Phy-gital Roundtable: Breakfast Roundup from Germany and Netherlands

02 May '15 | Debjyoti Paul

German Shoppers: Meet Them in the Fast Lane to Phy-gital

15 January '15 | Ralf Reich

Shoppers Will Share Personal Information (But They Don’t Want to be “Friends”)

15 January '15 | Anil Venkat

Modernize or Perish: Property and Casualty Insurers and IT Solutions

14 January '15 | Manesh Rajendran

Benelux Reaches the Phy-gital Tipping Point: Omnichannel Readiness is Crucial

13 January '15 | Anil Gandharve

The New Omnichannel Dynamic: Finding Core Principles Across Industries

13 January '15 | Debjyoti Paul

Technology does not disrupt business – CIO day 2014 Roundup

02 December '14 | Anshuman Singh

Apple Pay – The Best Is Yet To Come

02 December '14 | Indy Sawhney

Digital transformation is a business transformation enabled by technology

01 December '14 | Amit Varma

3 Stages of FATCA Testing and Quality Assurance

06 October '14 | Raman Suprajarama

3 Reasons why Apple Pay could dominate the payments space

18 September '14 | Gaurav Johri

Beacon of Hope: Serving Growth and Customer Satisfaction

05 August '14 | Debjyoti Paul

The Dos and Don’ts of Emerging Technologies Like iBeacon

30 July '14 | Debjyoti Paul

What You Sold Us On – eCommerce Award Finalist Selections

17 July '14 | Anshuman Singh

3 Steps to Getting Started with Microsoft Azure Cloud Services

04 June '14 | Koushik Ramani

8 Steps to Building a Successful Self Service Portal

03 June '14 | Giridhar LV

Innovation outsourced – a myth or a mirage or a truth staring at us?

13 January '14 | Ramesh Hosahalli

What does a mobile user want?

03 January '14 | Gopikrishna Aravindan

Leadership Lessons from 2008 – About Networking, The Prophet and Planning

Posted on: 10 February '09

Those with a sense of inclusion usually also find it easy to network. And that’s my second learning from 2008 – the power of networking. Success comes to those who are well networked, those who can influence others, those willing to negotiate. What is networking? Networking is the nurturing of a rich set of relationships that one can tap on for diverse causes. Networking can be critical to success, particularly in a crisis, but the investment for this should have been made earlier. I have personally seen how much success depends on my ability to network. In the larger national context, too, networking comes under the name of diplomacy.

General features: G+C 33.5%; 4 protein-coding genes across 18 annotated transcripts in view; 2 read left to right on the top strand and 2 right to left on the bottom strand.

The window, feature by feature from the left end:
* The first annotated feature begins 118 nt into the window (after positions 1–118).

When I joined the computer industry more than 20 years back, it was not the most common thing to do. Only those who were bitten by the computing bug were attracted to this profession, so motivation was not an issue. Today, this industry is very attractive as a large job provider, so everyone wants to study computer science, information science, EC, EE, EEE. MCA, …. I have not been convinced this is the best thing to do. I believe one must do what they want to do, what they’d enjoy doing. When our interest and our work are the same, it’s a happy coincidence and we are bound to do well. Industries have their cycles, and if we persevere at what we are good at, we will survive the cycles and meet success. Such thoughts led me to organize a panel discussion for students (and their parents) who had qualified in the premier engineering entrance examinations earlier this year. The panel had computer designers, an architect, and academicians from science and engineering. Parents questioned us – if not software, then what? I realized this was a genuine question – in reality, we are not so well informed on the diverse opportunities that exist for our children today. I know we cannot attribute this to just one discussion, but we do have a significant number of bright students from Bangalore opting for physics this year. I believe we need to do a lot more of this, and not just for the filtered set as we did this time.